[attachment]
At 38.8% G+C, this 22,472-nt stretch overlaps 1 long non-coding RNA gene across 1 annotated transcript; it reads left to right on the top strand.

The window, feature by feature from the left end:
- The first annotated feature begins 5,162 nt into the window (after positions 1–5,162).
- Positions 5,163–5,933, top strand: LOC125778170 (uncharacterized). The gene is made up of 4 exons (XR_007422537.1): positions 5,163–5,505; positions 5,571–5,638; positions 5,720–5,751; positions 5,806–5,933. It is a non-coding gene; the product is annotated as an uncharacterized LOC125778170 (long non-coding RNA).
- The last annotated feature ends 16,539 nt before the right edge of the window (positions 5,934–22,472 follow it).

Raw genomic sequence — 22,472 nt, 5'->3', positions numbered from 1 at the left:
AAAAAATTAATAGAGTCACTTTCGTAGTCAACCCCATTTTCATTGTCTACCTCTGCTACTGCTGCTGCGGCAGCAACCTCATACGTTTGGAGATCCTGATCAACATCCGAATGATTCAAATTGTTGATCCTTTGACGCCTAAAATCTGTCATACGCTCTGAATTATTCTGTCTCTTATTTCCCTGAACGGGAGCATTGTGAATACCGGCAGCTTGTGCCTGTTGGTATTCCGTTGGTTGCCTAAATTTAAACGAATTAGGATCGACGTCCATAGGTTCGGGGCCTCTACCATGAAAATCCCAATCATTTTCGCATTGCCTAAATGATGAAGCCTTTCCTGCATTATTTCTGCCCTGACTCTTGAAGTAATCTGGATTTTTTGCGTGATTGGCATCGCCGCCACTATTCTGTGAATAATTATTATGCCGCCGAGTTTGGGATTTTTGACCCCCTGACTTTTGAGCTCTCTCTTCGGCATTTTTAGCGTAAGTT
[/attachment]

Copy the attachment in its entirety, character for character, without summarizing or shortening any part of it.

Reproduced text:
At 38.8% G+C, this 22,472-nt stretch overlaps 1 long non-coding RNA gene across 1 annotated transcript; it reads left to right on the top strand.

The window, feature by feature from the left end:
- The first annotated feature begins 5,162 nt into the window (after positions 1–5,162).
- Positions 5,163–5,933, top strand: LOC125778170 (uncharacterized). The gene is made up of 4 exons (XR_007422537.1): positions 5,163–5,505; positions 5,571–5,638; positions 5,720–5,751; positions 5,806–5,933. It is a non-coding gene; the product is annotated as an uncharacterized LOC125778170 (long non-coding RNA).
- The last annotated feature ends 16,539 nt before the right edge of the window (positions 5,934–22,472 follow it).

Raw genomic sequence — 22,472 nt, 5'->3', positions numbered from 1 at the left:
AAAAAATTAATAGAGTCACTTTCGTAGTCAACCCCATTTTCATTGTCTACCTCTGCTACTGCTGCTGCGGCAGCAACCTCATACGTTTGGAGATCCTGATCAACATCCGAATGATTCAAATTGTTGATCCTTTGACGCCTAAAATCTGTCATACGCTCTGAATTATTCTGTCTCTTATTTCCCTGAACGGGAGCATTGTGAATACCGGCAGCTTGTGCCTGTTGGTATTCCGTTGGTTGCCTAAATTTAAACGAATTAGGATCGACGTCCATAGGTTCGGGGCCTCTACCATGAAAATCCCAATCATTTTCGCATTGCCTAAATGATGAAGCCTTTCCTGCATTATTTCTGCCCTGACTCTTGAAGTAATCTGGATTTTTTGCGTGATTGGCATCGCCGCCACTATTCTGTGAATAATTATTATGCCGCCGAGTTTGGGATTTTTGACCCCCTGACTTTTGAGCTCTCTCTTCGGCATTTTTAGCGTAAGTT